The invention relates to interferometers and, more particularly, relates to a geometrically-desensitized interferometer (GDI) instrument for surface profiling. Even more particularly, the invention relates to a full-field GDI instrument combining diffractive optics and conventional optics to perform beam splitting and beam recombining operations. The invention additionally relates to a method of surface profiling using a full-field GDI instrument.

2. Discussion of the Related Art

Optical metrology of surface profiles can generally be divided into two regimes, namely interferometric and geometric. Geometric techniques include triangulation and moire fringe analysis, which involves the projection and imaging of a periodic structure such as a ronchi ruling. Geometric techniques are relatively insensitive to surface roughness and deformations, but are of relatively low resolution--so low, in fact, that they are unsuitable for many applications in which surface profiles must be measured with high precision.

Interferometry, on the other hand, relies on the wave nature of light to ascertain with high precision the surface profile of a test object. A typical traditional interferometer includes a light generator that generates a beam of light, a spatial filter-beam diverger that diverts the light beam into a diverging spherical wavefront, a beam splitter that diverts part of the diverging spherical wavefront from the filtered beam, and a collimating lens that collimates the wavefront to produce a piano wavefront of coherent light. This wavefront of coherent light is then reflected off test and reference surfaces to produce first and second reflected wavefronts which combine with one another while interfering both constructively and destructively to produce an interference fringe pattern. An imaging device such as a solid state camera receives the recombined wavefronts and acquires images of the interference fringe pattern. The interference fringe pattern then is analyzed to obtain information about the surface profile of the test object.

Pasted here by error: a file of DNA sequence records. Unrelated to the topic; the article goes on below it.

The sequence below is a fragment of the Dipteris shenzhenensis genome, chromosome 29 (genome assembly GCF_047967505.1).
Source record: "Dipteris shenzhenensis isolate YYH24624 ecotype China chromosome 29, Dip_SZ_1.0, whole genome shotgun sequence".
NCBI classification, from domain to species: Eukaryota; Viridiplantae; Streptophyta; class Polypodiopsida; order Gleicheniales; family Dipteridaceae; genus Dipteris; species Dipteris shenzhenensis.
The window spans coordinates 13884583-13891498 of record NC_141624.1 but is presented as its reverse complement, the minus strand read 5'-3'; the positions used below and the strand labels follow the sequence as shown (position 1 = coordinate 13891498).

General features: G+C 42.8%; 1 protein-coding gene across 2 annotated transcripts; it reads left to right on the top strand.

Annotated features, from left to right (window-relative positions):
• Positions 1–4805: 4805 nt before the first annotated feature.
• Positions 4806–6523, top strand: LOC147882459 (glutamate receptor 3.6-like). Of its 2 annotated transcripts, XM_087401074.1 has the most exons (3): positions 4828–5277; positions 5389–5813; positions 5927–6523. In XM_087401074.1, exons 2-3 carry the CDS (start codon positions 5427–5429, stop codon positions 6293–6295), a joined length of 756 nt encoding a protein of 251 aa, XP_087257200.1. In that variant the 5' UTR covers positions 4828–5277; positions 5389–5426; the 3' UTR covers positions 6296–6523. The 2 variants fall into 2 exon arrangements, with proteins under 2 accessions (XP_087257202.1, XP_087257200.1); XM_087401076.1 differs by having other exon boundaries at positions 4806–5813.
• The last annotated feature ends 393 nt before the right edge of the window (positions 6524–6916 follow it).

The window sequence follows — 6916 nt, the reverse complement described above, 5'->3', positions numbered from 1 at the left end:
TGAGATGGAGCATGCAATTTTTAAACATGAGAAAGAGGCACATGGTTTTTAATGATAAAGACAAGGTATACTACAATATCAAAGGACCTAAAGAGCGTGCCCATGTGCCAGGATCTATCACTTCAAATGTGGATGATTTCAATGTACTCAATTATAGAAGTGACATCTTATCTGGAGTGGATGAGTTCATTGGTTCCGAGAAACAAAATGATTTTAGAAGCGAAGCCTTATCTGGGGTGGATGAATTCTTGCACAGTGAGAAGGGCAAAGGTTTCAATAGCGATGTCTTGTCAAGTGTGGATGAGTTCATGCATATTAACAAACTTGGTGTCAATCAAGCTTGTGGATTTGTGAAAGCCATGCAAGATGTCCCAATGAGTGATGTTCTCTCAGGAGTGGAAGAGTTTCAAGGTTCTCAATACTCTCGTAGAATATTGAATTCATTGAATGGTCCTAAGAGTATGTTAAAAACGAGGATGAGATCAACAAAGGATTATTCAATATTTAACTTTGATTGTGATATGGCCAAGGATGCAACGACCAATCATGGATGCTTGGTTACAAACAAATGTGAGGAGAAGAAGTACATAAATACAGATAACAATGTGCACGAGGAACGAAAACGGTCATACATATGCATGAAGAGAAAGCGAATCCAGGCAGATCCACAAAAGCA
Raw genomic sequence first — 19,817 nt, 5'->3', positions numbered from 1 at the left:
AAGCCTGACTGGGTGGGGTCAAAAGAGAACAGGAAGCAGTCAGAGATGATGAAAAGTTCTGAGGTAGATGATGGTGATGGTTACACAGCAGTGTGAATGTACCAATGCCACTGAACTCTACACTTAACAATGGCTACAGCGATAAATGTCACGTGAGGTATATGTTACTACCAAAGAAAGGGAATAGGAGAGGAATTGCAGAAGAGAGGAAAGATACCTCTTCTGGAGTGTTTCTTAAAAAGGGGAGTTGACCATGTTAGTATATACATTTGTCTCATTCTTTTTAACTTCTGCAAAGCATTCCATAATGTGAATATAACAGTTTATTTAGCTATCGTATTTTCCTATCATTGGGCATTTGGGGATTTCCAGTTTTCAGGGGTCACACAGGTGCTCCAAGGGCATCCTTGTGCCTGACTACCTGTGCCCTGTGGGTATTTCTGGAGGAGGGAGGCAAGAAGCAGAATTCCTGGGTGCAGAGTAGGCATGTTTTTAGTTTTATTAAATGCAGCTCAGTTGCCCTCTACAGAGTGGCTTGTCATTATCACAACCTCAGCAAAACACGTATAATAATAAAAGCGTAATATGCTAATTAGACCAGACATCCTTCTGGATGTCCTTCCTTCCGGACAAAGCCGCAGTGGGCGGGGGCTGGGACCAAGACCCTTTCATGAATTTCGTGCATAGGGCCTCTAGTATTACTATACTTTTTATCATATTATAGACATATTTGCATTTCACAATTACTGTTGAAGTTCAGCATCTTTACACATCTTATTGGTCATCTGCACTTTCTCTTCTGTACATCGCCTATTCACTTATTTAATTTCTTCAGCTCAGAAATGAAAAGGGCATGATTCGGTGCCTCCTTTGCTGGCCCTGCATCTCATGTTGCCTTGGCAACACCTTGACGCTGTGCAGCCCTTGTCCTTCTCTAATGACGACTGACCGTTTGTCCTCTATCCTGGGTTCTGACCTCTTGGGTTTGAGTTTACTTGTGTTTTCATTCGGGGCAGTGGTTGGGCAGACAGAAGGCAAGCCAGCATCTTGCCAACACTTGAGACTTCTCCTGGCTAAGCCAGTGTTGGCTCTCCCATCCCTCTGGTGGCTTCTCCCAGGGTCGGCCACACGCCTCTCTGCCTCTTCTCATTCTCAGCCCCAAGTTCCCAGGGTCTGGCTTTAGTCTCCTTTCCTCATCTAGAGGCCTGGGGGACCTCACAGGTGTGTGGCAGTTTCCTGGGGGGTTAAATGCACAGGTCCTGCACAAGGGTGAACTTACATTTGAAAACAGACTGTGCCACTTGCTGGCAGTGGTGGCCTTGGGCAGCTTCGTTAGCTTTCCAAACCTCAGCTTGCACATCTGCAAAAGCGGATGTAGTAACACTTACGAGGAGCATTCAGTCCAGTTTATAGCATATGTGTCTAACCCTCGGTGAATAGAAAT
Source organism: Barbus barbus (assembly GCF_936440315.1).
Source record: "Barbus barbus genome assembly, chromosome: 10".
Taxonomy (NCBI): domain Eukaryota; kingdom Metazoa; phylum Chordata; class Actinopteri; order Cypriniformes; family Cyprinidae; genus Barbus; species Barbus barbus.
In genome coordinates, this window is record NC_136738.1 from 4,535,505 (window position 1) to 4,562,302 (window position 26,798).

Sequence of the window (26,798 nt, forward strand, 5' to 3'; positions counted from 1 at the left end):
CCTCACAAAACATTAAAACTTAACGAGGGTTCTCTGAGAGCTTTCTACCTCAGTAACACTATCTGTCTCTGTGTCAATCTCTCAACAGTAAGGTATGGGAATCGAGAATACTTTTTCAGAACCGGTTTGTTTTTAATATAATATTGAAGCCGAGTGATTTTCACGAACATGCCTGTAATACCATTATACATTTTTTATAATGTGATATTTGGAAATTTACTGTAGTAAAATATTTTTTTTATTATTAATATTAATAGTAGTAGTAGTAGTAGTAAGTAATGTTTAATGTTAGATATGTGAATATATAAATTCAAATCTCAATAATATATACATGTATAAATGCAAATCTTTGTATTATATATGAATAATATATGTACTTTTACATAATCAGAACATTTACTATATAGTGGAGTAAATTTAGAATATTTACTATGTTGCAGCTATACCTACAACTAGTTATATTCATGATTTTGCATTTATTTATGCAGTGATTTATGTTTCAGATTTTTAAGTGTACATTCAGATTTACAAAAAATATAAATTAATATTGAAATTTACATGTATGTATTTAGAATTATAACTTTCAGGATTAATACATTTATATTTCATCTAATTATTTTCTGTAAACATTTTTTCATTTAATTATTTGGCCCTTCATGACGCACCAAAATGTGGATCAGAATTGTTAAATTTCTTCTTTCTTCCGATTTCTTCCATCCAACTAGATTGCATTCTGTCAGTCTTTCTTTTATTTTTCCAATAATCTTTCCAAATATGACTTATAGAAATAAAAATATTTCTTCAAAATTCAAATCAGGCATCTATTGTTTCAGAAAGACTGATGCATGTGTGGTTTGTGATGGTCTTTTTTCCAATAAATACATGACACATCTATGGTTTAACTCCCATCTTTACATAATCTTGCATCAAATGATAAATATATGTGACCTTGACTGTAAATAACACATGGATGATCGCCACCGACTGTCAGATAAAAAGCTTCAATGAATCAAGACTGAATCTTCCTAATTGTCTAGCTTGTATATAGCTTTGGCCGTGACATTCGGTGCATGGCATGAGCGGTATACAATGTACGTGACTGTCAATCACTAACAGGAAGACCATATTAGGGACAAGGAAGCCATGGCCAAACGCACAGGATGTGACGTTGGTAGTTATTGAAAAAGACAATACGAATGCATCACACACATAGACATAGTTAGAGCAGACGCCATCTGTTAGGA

Fringe pattern analysis for surface profilometery often is performed by the well-known technique of phase shifting interferometry (PSI). In PSI, the height difference between locations on a surface imaged by first and second pixels on the imaging device is determined by first determining a phase difference between light received at the first and second pixels and by then using the phase difference to calculate a height difference. A primary advantage of PSI is that it is highly precise. The vertical height precision for PSI is a fraction (e.g., 1/100) of the optical wavelength of the light source used to conduct the measurement. A second advantage of PSI is that it has good vibration immunity characteristics because phase data is acquired for all pixels simultaneously and because the data acquisition time is relatively short.